darthvaderDesperate for “blogspiration” this week, I did what any blogger would do—I looked around to see what everyone else was doing. I noticed in recent weeks that two of my colleagues were inspired to blog on the concept of transformational leadership—“What Is Transformational Leadership and How Effective are CEOs at Providing It?” and “You Were Born to Lead, but Do You Have the Courage to Transform?” They both did a great job of unpacking the complexities of a transformational leader; definitely check them out.

At the same time, I had a really engaging conversation with a client last week. He had recently read an article on the dark side of charismatic leaders. He shared what particularly stood out for him in the article, as well as the leaders of his past who completely fit the description of a charismatic leader and the inarguable darkness that went along with it. Intrigued, I later Googled “charismatic leader.” The pop-out definition at the top of the first page read: “Inspirational motivation is the second quality of transformational leaders and it is what charismatic leaders are noted for: their ability to inspire and motivate followers to perform at high levels, and to be committed to the organization or the cause.” (Read the full article here.)

Hmmmm. So if there is a dark side of charismatic leaders and charisma is a key characteristic of a transformational leader, then there is surely a dark side of transformational leaders. A lightbulb went off and a blog topic was born.

Traditionally, a transformational leader has been synonymous with a charismatic leader. After all, it’s that charisma that served as the see/touch/feel of a really good leader, right? The kind of man or woman who excited his or her followers with passion, ambition and exuberance. That ability to work a crowd into a froth by articulating such an exciting vision of the future that there was no question as to whether it made sense or was strategically sound.

The truth is, many leaders dubbed as charismatic are not really transformational at all. They’re just adept at doing the thinking for those who don’t have the energy or confidence to formulate a voice of their own. Or they’re those leaders who say it louder and more emphatically than anyone else, so they must know what they’re doing, right? Right?? No. Consider this excerpt from a Fast Company article: “Next time you find yourself admiring managers for their intense charm, confidence and ambition, remember you are probably looking at a future failure. The myth of the charismatic CEO is still alive despite recurrent attempts by academics and social commentators to debunk it. In any organization, industry and country, the higher you go in the managerial ladder or power hierarchy, the more mischievous, arrogant and psychopathic people are.”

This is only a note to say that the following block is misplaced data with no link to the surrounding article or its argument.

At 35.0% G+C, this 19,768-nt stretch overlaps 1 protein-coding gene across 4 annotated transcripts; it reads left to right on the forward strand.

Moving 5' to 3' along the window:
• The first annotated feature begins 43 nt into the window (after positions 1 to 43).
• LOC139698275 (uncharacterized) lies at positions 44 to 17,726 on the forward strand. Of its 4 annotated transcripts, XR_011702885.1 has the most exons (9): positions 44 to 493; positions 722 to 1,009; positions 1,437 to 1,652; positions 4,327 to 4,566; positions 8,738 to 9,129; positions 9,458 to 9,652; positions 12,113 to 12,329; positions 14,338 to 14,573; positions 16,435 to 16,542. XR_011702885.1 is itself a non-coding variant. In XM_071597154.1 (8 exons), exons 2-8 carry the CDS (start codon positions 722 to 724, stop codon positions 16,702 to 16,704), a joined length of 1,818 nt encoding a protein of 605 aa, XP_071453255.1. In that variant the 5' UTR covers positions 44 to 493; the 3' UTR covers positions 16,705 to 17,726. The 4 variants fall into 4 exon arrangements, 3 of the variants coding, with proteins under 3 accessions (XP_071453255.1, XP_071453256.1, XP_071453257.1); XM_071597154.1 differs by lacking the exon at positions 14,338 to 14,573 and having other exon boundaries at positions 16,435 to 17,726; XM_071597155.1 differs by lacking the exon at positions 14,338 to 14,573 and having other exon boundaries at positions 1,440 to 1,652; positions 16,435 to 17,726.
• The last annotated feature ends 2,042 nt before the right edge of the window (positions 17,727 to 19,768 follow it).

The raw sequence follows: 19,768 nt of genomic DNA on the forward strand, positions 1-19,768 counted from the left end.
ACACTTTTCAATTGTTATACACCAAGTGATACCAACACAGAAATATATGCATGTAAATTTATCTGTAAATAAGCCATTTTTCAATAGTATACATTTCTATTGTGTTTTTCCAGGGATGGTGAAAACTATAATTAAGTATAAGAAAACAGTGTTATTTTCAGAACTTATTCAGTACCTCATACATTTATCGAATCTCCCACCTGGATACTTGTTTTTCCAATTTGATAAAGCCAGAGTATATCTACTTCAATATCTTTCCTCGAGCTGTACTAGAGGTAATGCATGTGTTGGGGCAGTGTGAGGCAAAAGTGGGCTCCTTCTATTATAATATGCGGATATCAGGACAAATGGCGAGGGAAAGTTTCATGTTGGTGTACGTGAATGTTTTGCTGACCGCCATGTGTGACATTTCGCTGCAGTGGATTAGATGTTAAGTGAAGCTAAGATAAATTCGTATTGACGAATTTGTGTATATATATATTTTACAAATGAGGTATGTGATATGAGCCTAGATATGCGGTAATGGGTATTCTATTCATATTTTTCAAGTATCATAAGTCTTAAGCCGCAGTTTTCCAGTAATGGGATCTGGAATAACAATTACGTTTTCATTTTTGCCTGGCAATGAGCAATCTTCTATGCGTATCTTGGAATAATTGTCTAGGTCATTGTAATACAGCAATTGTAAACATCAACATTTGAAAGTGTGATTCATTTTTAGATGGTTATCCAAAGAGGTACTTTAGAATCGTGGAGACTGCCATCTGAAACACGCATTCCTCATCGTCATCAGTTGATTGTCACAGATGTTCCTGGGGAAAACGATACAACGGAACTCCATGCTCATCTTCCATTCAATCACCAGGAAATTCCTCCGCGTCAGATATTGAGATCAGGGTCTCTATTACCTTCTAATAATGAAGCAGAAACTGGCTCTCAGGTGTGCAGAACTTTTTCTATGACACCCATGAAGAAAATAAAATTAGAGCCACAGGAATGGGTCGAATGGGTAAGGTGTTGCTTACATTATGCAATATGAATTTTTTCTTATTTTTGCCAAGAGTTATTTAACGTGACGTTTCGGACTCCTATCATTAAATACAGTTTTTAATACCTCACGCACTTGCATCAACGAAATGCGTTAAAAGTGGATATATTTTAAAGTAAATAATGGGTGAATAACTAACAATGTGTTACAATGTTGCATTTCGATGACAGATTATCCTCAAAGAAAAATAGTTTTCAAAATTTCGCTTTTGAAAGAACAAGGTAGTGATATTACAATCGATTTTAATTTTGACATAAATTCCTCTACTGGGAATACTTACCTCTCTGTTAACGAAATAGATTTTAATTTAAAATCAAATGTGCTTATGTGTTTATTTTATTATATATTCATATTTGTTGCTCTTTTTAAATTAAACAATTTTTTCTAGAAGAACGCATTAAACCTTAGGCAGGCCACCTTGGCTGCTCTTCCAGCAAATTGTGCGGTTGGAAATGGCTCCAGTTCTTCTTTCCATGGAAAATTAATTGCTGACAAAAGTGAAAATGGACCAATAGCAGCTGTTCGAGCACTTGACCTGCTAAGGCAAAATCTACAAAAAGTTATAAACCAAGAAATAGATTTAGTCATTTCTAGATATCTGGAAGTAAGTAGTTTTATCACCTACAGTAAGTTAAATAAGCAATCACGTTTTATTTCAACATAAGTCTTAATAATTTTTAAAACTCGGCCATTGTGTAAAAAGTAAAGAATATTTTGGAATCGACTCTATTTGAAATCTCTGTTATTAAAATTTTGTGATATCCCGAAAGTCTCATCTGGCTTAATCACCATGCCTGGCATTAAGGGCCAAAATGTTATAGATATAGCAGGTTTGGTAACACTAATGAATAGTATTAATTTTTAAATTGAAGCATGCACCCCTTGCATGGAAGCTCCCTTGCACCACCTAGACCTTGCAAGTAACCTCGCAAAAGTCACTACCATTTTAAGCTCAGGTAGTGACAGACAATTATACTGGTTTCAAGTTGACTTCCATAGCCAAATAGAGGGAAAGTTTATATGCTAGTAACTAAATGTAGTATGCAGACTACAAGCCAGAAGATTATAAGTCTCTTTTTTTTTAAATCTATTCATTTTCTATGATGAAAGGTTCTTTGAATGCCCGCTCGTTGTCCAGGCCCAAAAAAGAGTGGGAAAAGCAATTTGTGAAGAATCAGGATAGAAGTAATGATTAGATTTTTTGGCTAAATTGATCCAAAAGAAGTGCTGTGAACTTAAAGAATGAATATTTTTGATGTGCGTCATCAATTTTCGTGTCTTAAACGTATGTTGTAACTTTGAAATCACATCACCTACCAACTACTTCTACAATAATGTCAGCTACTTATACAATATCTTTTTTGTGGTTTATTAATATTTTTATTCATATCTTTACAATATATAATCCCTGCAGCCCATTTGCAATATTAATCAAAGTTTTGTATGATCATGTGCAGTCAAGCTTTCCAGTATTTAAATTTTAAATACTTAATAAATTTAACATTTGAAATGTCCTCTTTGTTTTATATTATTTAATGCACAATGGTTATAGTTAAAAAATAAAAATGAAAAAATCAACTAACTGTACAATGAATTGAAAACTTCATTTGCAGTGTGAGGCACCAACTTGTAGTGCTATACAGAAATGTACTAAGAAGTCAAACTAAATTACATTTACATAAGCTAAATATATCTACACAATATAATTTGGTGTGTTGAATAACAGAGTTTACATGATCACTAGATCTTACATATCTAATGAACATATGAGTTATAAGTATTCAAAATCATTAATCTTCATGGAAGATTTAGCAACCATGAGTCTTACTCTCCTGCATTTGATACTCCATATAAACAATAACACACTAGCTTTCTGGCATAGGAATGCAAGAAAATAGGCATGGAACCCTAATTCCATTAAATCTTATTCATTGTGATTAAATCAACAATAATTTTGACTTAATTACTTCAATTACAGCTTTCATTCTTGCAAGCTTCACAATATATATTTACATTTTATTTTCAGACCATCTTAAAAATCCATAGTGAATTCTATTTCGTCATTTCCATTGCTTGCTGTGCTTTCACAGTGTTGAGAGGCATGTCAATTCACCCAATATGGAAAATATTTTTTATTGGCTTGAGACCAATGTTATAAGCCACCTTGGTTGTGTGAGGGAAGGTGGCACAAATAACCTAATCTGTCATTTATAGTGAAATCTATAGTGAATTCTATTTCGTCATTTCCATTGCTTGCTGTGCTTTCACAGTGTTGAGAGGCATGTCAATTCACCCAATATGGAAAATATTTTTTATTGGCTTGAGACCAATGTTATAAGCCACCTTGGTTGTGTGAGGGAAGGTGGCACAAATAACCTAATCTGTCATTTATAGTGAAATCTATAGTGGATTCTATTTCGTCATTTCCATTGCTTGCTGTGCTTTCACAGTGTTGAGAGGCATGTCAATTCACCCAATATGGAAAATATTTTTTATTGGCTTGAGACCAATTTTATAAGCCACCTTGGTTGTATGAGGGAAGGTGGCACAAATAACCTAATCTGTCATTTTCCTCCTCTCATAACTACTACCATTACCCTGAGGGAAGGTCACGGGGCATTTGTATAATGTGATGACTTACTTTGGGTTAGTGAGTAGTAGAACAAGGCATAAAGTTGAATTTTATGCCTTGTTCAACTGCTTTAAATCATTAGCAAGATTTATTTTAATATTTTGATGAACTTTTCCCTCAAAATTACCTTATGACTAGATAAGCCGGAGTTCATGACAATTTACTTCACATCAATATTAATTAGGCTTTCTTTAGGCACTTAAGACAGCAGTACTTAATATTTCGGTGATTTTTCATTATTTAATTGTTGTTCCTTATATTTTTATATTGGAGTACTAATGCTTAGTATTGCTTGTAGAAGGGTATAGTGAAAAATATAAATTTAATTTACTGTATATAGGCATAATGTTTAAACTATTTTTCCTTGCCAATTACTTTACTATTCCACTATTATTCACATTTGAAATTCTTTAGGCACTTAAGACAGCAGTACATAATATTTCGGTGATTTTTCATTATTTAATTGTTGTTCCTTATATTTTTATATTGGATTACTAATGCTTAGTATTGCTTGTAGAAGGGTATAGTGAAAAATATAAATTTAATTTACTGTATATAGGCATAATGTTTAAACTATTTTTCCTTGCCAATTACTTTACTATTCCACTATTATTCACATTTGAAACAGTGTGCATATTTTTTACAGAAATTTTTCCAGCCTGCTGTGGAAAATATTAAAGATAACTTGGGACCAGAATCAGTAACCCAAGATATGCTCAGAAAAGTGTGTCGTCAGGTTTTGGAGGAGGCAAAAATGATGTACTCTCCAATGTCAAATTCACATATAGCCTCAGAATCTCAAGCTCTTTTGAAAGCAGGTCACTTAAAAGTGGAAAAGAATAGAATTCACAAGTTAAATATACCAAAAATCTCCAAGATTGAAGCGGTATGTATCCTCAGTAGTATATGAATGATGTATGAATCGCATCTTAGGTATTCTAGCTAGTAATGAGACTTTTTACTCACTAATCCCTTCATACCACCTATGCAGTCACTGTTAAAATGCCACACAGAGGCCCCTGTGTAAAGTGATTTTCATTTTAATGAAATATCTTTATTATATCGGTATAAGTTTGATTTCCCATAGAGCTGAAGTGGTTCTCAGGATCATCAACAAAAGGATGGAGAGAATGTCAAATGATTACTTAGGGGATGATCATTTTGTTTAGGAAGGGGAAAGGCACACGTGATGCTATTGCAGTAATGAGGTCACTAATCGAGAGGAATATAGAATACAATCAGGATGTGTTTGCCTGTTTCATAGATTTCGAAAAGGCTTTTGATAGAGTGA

Often times, the people who surround those charismatic leaders start trusting their instinct—that little voice inside wondering, “Is this guy (or gal) on the right track? Is there possibly a better way?” The scary part is that by the time they do, it’s too late and those dissenters are shown the door. Fit in or find a way out—that’s the mantra of the “dark” charismatic leader.

Lucky for you, we’ve done the hard work of defining a truly transformational leader. It’s one who balances charisma with collaboration, confidence with virtue, influence with transparency. A leader who doesn’t just inspire, but who looks in the mirror every day and is at peace with who’s staring back. I put together a short list of comparisons between a truly transformational leader and one who’s riding the tenuous wave of his/her charisma:

  1. A charismatic leader is looking to create followers. A transformational leader wants to create more leaders.
  2. A charismatic leader paints the picture of an ideal future that serves him or her individually. A transformational leader speaks to the greater good of the organization and focuses on relevance for each person in the room.
  3. A charismatic leader doesn’t like being questioned. A transformational leader invites inquiry and welcomes input.
  4. A charismatic leader says, “Listen to me!” A transformational leader says, “I’m listening to you.”
  5. Charismatic leaders are so confident they have to tell you they’re awesome. Transformational leaders are confident but humble and those around them don’t need reminders of their greatness.

That list may serve as a gut check for you. Recognize anyone? Do you yourself lean toward charismatic? Do you have what it takes to be transformational? On the flip side, you may find yourself nodding emphatically—the descriptions ringing true of a tyrant leader to whom you happen to report. Either way, it’s a conversation we can continue face-to-face or through social media. Are you a former charismatic leader who found your way to the skills and characteristics of a truly transformational leader? What paved the way for your transformation and what difference has it made? For others—what are/were your survival techniques for dealing with a “charismatic leader”? What worked and when did you know it was time to throw in the towel? I truly welcome your comments and feedback!

You Worked Hard To Reach The Top

You Worked Hard To Reach The Top

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